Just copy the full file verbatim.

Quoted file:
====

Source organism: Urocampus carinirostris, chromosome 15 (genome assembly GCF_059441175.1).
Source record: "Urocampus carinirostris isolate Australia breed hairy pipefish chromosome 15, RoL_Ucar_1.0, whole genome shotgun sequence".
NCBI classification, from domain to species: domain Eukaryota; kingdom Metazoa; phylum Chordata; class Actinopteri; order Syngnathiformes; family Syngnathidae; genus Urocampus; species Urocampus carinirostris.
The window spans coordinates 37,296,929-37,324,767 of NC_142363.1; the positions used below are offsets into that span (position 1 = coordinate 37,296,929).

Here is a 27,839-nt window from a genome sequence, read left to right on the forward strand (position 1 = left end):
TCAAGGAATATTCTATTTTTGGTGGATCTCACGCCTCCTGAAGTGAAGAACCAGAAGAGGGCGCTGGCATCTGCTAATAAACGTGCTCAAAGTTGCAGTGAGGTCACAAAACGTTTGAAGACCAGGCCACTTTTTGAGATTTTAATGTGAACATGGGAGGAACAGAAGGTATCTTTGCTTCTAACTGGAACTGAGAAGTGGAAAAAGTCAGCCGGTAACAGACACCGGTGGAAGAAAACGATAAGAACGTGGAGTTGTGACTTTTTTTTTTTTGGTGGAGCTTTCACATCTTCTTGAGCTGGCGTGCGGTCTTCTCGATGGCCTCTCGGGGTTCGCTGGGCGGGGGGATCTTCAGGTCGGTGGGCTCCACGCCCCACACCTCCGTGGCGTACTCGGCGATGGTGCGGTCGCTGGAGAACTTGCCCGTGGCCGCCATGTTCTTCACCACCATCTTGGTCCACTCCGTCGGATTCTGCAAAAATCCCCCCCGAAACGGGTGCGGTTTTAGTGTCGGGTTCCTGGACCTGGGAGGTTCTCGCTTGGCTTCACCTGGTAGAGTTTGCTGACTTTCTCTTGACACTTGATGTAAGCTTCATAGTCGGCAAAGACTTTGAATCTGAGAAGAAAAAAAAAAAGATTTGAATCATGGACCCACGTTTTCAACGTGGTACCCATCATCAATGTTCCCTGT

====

Source organism: Urocampus carinirostris, chromosome 15 (genome assembly GCF_059441175.1).
Source record: "Urocampus carinirostris isolate Australia breed hairy pipefish chromosome 15, RoL_Ucar_1.0, whole genome shotgun sequence".
NCBI classification, from domain to species: domain Eukaryota; kingdom Metazoa; phylum Chordata; class Actinopteri; order Syngnathiformes; family Syngnathidae; genus Urocampus; species Urocampus carinirostris.
The window spans coordinates 37,296,929-37,324,767 of NC_142363.1; the positions used below are offsets into that span (position 1 = coordinate 37,296,929).

Here is a 27,839-nt window from a genome sequence, read left to right on the forward strand (position 1 = left end):
TCAAGGAATATTCTATTTTTGGTGGATCTCACGCCTCCTGAAGTGAAGAACCAGAAGAGGGCGCTGGCATCTGCTAATAAACGTGCTCAAAGTTGCAGTGAGGTCACAAAACGTTTGAAGACCAGGCCACTTTTTGAGATTTTAATGTGAACATGGGAGGAACAGAAGGTATCTTTGCTTCTAACTGGAACTGAGAAGTGGAAAAAGTCAGCCGGTAACAGACACCGGTGGAAGAAAACGATAAGAACGTGGAGTTGTGACTTTTTTTTTTTTGGTGGAGCTTTCACATCTTCTTGAGCTGGCGTGCGGTCTTCTCGATGGCCTCTCGGGGTTCGCTGGGCGGGGGGATCTTCAGGTCGGTGGGCTCCACGCCCCACACCTCCGTGGCGTACTCGGCGATGGTGCGGTCGCTGGAGAACTTGCCCGTGGCCGCCATGTTCTTCACCACCATCTTGGTCCACTCCGTCGGATTCTGCAAAAATCCCCCCCGAAACGGGTGCGGTTTTAGTGTCGGGTTCCTGGACCTGGGAGGTTCTCGCTTGGCTTCACCTGGTAGAGTTTGCTGACTTTCTCTTGACACTTGATGTAAGCTTCATAGTCGGCAAAGACTTTGAATCTGAGAAGAAAAAAAAAAAGATTTGAATCATGGACCCACGTTTTCAACGTGGTACCCATCATCAATGTTCCCTGT